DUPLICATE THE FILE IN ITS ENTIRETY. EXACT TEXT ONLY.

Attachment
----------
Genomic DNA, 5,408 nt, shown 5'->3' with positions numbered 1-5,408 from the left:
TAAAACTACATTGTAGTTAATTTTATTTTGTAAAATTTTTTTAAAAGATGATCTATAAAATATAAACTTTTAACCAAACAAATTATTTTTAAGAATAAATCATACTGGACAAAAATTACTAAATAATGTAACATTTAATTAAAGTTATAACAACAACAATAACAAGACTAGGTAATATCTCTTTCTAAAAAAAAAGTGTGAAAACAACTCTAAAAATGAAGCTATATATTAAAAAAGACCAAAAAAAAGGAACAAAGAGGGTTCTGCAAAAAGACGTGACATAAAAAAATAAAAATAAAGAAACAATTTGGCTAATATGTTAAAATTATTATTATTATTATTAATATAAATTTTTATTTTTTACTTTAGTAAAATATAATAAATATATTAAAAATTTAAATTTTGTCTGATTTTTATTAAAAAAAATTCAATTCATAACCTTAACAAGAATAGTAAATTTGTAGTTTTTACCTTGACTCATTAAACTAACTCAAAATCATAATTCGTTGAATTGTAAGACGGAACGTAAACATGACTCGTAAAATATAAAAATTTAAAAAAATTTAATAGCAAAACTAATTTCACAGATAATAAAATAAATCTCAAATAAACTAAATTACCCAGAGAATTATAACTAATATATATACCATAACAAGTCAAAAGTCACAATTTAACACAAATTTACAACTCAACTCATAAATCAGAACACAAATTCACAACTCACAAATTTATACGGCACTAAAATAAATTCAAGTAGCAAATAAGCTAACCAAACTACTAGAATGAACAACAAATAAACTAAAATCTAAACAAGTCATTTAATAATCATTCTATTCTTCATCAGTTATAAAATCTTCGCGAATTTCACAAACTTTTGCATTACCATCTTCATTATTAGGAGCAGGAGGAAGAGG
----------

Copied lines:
Genomic DNA, 5,408 nt, shown 5'->3' with positions numbered 1-5,408 from the left:
TAAAACTACATTGTAGTTAATTTTATTTTGTAAAATTTTTTTAAAAGATGATCTATAAAATATAAACTTTTAACCAAACAAATTATTTTTAAGAATAAATCATACTGGACAAAAATTACTAAATAATGTAACATTTAATTAAAGTTATAACAACAACAATAACAAGACTAGGTAATATCTCTTTCTAAAAAAAAAGTGTGAAAACAACTCTAAAAATGAAGCTATATATTAAAAAAGACCAAAAAAAAGGAACAAAGAGGGTTCTGCAAAAAGACGTGACATAAAAAAATAAAAATAAAGAAACAATTTGGCTAATATGTTAAAATTATTATTATTATTATTAATATAAATTTTTATTTTTTACTTTAGTAAAATATAATAAATATATTAAAAATTTAAATTTTGTCTGATTTTTATTAAAAAAAATTCAATTCATAACCTTAACAAGAATAGTAAATTTGTAGTTTTTACCTTGACTCATTAAACTAACTCAAAATCATAATTCGTTGAATTGTAAGACGGAACGTAAACATGACTCGTAAAATATAAAAATTTAAAAAAATTTAATAGCAAAACTAATTTCACAGATAATAAAATAAATCTCAAATAAACTAAATTACCCAGAGAATTATAACTAATATATATACCATAACAAGTCAAAAGTCACAATTTAACACAAATTTACAACTCAACTCATAAATCAGAACACAAATTCACAACTCACAAATTTATACGGCACTAAAATAAATTCAAGTAGCAAATAAGCTAACCAAACTACTAGAATGAACAACAAATAAACTAAAATCTAAACAAGTCATTTAATAATCATTCTATTCTTCATCAGTTATAAAATCTTCGCGAATTTCACAAACTTTTGCATTACCATCTTCATTATTAGGAGCAGGAGGAAGAGG